I first came across a photo of this roadster when I bought a print of it from George Barris. I was instantly in love. That color image can't get much more pure '60s, featuring the hot rod pictured in the above large photo with a bikini-clad girl laying on a longboard resting atop the dark aqua blue roadster. When one of the Barris books about the '60s was first published I learned that this roadster was owned by Skip Barrett. I knew of Barrett as an employee of both Barris and Roth in the '60s, but never knew of him as building or even having a hot rod. A few years later I stumbled upon a bright red roadster at the Throttlers yearly picnic in Burbank. I quickly learned from the owner, Bob Barmore, that his red roadster was unbelievably "what I always called" the Skip Barrett roadster! It had somehow survived but had lost a lot of its aggressive race/show look. I exchanged numbers with Barmore in hopes of solving his car's history, but I never got in contact with him.
Then an article came out in The Rodder's Journal about the L.A. Roadsters and one of the photos had a lot of similarities to the one sitting in Barmore's garage. It was discovered to be the same car that was originally built by David C. Martin of the L.A. Roadsters! Current owner Bob Barmore attributes Jim Aust as figuring out what car he had been enjoying driving for a number of years.
Five years later I came across it in some cool car show photos in our archive. I was working on last month's installment when I got a phone call out of the blue from Barmore who said he had been contacted by the original builder, Martin. He came across a picture of his old roadster on the Internet and couldn't believe it was still around. As far as he knew it was gone since he hadn't seen the car since the early '60s.
Although some of the car's history is still vague we've done the best to compile what miraculously came together in the last couple months. What a crazy turn of events for Barmore who now has almost all the pieces of his hot rod puzzle.
The Story As We Know It Today (Research Ongoing)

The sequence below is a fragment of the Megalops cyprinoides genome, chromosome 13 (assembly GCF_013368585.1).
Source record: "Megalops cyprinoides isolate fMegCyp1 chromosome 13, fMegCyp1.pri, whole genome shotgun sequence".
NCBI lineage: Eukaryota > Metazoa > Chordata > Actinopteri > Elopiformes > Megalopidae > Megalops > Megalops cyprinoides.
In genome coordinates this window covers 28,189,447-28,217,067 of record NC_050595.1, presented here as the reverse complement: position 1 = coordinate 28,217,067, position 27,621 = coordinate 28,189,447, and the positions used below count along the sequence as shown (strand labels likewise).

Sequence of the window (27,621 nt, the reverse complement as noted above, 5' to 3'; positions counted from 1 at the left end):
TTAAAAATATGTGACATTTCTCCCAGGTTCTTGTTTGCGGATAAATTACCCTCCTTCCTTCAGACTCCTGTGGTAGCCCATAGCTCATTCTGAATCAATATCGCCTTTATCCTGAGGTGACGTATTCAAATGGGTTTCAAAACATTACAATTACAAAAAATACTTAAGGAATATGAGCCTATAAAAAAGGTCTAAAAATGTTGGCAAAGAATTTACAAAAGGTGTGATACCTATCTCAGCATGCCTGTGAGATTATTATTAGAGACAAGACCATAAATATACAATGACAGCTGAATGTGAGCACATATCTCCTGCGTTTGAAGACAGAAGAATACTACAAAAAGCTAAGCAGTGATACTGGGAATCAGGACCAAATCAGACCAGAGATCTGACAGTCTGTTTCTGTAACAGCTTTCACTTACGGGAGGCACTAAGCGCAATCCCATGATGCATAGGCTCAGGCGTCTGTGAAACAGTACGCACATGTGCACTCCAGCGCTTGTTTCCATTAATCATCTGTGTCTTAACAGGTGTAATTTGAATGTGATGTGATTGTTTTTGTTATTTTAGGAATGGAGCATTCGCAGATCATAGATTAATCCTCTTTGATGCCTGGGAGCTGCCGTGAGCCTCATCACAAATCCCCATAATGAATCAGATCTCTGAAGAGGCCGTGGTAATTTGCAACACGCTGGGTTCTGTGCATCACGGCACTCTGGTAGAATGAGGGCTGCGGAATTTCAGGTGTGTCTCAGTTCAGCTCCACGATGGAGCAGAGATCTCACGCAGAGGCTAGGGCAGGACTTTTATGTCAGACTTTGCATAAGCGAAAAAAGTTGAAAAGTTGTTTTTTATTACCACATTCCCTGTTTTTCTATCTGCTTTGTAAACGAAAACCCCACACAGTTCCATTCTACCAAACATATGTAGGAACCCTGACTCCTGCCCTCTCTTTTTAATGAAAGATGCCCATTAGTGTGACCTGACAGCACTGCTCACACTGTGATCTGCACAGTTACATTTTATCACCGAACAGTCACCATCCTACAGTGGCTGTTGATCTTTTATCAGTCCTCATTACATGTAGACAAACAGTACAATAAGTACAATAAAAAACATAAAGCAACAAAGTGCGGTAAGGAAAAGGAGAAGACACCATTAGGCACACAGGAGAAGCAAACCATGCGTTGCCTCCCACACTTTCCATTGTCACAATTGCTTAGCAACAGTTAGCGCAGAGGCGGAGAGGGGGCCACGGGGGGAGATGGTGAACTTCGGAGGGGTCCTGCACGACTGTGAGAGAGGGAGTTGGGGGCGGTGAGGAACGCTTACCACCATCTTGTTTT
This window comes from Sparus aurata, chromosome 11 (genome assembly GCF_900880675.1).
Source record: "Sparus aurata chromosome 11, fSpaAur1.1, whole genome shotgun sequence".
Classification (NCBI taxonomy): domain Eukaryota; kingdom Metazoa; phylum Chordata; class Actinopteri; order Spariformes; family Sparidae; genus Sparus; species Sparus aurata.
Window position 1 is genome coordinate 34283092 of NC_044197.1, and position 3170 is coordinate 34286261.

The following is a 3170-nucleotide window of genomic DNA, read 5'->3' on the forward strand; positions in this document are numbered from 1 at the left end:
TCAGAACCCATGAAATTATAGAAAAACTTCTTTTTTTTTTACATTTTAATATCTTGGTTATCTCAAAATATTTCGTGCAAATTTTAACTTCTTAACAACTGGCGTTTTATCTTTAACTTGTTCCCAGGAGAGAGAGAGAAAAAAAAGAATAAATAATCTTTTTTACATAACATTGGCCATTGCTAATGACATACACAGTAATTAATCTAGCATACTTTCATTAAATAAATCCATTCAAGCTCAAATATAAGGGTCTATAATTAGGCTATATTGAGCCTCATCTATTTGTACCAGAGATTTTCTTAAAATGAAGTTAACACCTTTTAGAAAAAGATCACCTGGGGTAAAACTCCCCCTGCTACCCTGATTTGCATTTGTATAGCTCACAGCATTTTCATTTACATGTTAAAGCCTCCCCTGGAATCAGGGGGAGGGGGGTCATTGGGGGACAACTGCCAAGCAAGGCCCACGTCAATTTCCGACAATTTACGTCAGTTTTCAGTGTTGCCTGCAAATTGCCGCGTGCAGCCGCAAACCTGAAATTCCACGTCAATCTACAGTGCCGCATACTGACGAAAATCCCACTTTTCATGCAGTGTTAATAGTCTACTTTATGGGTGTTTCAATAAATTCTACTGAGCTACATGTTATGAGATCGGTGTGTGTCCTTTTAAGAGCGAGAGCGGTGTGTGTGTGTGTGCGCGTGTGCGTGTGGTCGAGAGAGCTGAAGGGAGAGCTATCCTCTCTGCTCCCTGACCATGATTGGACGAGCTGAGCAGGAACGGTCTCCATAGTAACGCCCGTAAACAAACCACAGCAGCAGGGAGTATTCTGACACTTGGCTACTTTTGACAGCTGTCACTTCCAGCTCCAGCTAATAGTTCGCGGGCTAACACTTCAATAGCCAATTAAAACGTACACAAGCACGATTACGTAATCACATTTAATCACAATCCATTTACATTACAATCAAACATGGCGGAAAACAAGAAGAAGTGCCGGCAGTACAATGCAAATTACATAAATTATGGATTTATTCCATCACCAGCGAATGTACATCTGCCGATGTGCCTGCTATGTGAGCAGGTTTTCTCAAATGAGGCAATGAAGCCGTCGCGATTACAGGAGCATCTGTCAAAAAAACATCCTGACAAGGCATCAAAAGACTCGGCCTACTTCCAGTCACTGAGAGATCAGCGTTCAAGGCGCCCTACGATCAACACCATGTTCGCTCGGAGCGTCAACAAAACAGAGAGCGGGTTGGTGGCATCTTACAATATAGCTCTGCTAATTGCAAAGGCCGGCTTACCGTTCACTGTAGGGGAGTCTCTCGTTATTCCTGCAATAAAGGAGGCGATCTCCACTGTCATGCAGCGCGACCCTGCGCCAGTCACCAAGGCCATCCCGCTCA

Concept sketches for his roadster, circa 1958 by David C. Martin.
Around 1958 David C. Martin bought a stock roadster from a farm where it was being used as a woodshed. He did some sketches of what he wanted to build and then started collecting parts, which included the "junkyard" Buick Nailhead mill. Larry Watson photos have surfaced showing Bill DeCarr working on the car. According to Martin the bodywork was handled by someone in Whittier with the possible name of Reiley (spelling unknown). Once the bodywork was complete he took it to Watson who matched the gold paint to a bottle of fingernail polish Martin provided.
By 1958 the beautiful roadster was on the road and Martin became the 16th member of the L.A. Roadsters. Shortly after this time it was sold to Nick Alexander (known today for his one-time mammoth woodie collection and Nick Alexander BMW dealership). Alexander has a picture of him drag racing it at Lions Drag Strip and claims to have a timing slip to prove it ran 103 mph. After owning it for less than a year, his dad, Ben (who played Joe Friday's sidekick on Dragnet), felt the hot rod was too dangerous and made him sell it around 1960. In exchange his dad offered him a new car (from his "Ben Alexander Ford").
Alexander sold the car to a guy in Pasadena, CA. Recently ownership was traced to South Pasadena high schooler Tony Harvison, who owned it around 1961.
Photo by George Barris, courtesy of the Robert Barmore collection.
In 1963 Barris and Roth employee Skip Barrett was the owner and updated it a bit with a dark aqua blue paintjob, taller shifter, different carburetion, taillights, and chromed Astro mags.
In 1970, on a trip to the L.A. Roadsters Show, Don Bunch bought the car in Long Beach and brought it home to Tennessee. He had James or Tom Long of Long's Rod Shop, in Morristown, TN, redo the car. The body and grille shell were left alone, but a new frame was built, full hood added, 302 Ford mill replaced the Nailhead, and it was squirted yellow. Bunch finished it in October 1975.
Dave Brittonook owned it from 1976 to 1980. He added green flames and still has the carb scoops from the Skip Barrett version.
Auto dealer Don L. Knight bought it sometime between 1980 and 1981, and owned it until 1983.
Steve Anderson owned it from 1983 to 1985, painted it red, dyed the brown leather silver, added a tilt steering column, and ended up selling it through Jim Ellis Auctions of Bristol, VA.
Greg Lewis from Elizabethton, TN, acquired the car in very poor condition in 1987 and repainted it red again and put in the current gray interior.
Bob Barmore bought it in 1998 from Greg Lewis of Tennessee and brought it back home to California. He changed out the chrome wheels for steel wheels and added new tires.
In Robert Williams' book The Hot Rod World Of Robert Williams, he says that in the '50s and '60s "if you were involved in hot rodding you were some kind of a doofus!" That's where the current personalized license plate idea came from.
Photo courtesy of the L.A. Roadsters Archive.
All the owners in Tennessee loved the car and reported that it "hits the road like a dream
Dave Brittonook took it to the NSRA Nationals in Memphis in 1975.
Barmore is in the process of reinstalling Pontiac taillights like Martin used, moving the